Test Pilot Review: @Mars-Bound Hokie's B-343 Supersonic Transport
Figures as Tested:
Fuel: 10700 kallons
Cruising speed: 1000 m/s
Cruising altitude: 14000 m
Fuel burn rate: ~2-3 kal/s
Passengers Carried: 24 Passengers
Range: 3566-5350 km
The B-343 Supersonic Transport is a special craft with quite a unique appearance. It has quite stubby fuselage, made up by a small cabin, a fuel tank and a cargo ramp to form the tail. Using doubled canards with a quite crooked swept mid-fuselage-wing along with a space shuttle-like vertical stabilizer and cockpit. It also uses quite large rear landing gear The cockpit gives the pilots a good view of the runway and during flight. Some of the design features stand out, like the external struts going between the fuselage and the four engine blocks instead of any internal reinforcements, using four J-X4 Turbo Ramjets, shock cone intakes, fuel tanks, reaction wheels along with battery packs. In essence, it is a design that gives a mix of Sci-Fi vibes but still feeling a bit old-school due to the external struts.
Unfortunately, the B-343 does have a problem with turning being almost sluggish when turning. The roll rate is quite fast, almost fighter like due to every control surface participating in all axes available to it, trying to roll, pitch and yaw. It basically never handels well, and can put up to 3 Gees on passengers, decreasing comfort. It is a challenge to fly, especially for a long time but it can be worked around if autopilot software is used. Takeoff is quite slow to achieve, accelerating slow on the runway, and it wont rotate and takeoff under 100 m/s (360 km/h, 223 mph), limiting the airliner to airports using long runways. It could land at just over 80 m/s, but slowing down also takes some time.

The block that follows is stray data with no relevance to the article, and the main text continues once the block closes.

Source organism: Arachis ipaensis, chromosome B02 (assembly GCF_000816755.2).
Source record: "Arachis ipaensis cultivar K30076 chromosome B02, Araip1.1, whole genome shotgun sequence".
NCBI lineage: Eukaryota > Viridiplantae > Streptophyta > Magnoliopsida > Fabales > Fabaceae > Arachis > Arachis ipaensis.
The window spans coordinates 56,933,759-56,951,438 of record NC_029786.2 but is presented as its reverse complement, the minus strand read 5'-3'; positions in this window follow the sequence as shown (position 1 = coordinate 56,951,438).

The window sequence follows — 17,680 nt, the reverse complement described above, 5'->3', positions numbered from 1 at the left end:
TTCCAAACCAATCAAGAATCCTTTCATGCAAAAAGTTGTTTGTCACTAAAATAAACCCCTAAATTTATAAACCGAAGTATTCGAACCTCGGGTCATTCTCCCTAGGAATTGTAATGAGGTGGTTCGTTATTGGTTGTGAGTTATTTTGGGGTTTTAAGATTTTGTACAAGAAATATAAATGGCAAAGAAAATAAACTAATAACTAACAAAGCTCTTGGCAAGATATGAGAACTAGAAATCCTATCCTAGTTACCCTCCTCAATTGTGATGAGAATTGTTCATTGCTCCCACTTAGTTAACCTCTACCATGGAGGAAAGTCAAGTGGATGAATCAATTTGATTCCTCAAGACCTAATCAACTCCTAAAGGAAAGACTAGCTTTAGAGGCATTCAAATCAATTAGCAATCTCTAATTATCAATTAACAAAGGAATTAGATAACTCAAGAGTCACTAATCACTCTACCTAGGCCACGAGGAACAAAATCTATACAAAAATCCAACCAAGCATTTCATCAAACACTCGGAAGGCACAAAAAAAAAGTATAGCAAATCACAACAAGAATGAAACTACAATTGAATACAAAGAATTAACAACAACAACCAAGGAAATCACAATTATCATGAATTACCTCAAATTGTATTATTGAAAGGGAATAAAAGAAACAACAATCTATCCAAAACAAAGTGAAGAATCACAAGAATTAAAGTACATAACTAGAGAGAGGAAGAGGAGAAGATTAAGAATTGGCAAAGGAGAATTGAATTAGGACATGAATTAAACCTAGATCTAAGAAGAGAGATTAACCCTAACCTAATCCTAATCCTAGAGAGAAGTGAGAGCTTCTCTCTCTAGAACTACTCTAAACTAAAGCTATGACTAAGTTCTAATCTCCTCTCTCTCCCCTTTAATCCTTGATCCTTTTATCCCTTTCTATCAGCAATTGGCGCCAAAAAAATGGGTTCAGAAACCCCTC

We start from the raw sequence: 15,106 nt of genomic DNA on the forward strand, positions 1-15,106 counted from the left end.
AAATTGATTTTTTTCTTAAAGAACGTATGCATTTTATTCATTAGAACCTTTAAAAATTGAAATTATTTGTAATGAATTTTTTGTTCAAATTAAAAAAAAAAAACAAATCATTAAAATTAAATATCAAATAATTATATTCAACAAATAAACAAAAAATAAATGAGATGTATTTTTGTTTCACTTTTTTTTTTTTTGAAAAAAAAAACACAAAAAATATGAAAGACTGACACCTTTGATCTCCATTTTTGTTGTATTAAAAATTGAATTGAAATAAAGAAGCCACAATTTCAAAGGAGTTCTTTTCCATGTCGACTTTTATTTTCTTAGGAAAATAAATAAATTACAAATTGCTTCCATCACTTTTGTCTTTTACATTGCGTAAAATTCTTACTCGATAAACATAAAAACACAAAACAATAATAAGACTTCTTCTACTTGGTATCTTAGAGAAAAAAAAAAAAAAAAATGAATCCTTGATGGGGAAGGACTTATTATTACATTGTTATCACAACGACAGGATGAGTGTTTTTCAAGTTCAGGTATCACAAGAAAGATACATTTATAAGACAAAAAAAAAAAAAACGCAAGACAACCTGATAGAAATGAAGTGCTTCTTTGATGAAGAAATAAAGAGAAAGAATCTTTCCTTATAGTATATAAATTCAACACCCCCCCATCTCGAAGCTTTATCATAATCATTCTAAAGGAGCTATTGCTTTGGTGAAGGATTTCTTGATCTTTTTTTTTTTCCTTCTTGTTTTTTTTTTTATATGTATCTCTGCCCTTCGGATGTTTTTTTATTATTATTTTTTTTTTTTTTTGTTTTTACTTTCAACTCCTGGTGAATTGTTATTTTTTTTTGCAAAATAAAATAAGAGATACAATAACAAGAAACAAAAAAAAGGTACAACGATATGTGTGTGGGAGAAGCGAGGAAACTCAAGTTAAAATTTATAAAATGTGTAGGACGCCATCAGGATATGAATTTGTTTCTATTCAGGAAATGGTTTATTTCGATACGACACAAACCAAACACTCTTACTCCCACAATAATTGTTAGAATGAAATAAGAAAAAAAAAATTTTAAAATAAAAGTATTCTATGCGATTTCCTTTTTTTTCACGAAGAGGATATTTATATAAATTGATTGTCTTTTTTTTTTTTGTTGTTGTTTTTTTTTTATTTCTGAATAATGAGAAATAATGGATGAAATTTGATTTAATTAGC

During emergencies, the B-343 can be a nightmare to handle. If one of the outer engines are shut down, the airliner needs almost full rudder to keep straight. If two engines are shut down, the airliner becomes a powered glider as the engines can barley keep the plane going if it's not facing downwards, and without engines it has a hard time keeping in the air. It also has a hard time landing in water, stripping the wings of the fuselage at both tests. It does float quite good, compensating for the poor gliding. The B-343 doesn't have any special safety features.
The B-343 is quite costly, but inline with similar supersonic airliners. The maintenance of the B-343 could be costly due to structural stress during compression/decompression while climbing to the low pressure of 14 km. Stress from atmospheric friction could also lead to required repeated maintenance of the fuselage. The amount of landing gears could also be challenging to maintain along with the amount of control surfaces. Since the engines are integrated into the wings, replacing/repairing wings could be easy due to the wings being attached to the engine blocks, leading to a way of quickly replacing outer wings and engines at the same time. The plane is pretty efficient, but burns fuel a bit unevenly. Due to the multiple errors and design choices that could be easily fixed, TKA is recommended to not purchase any B-343's, but if another version with the previous issues fixed is released, TKA will consider purchasing 2-5 planes.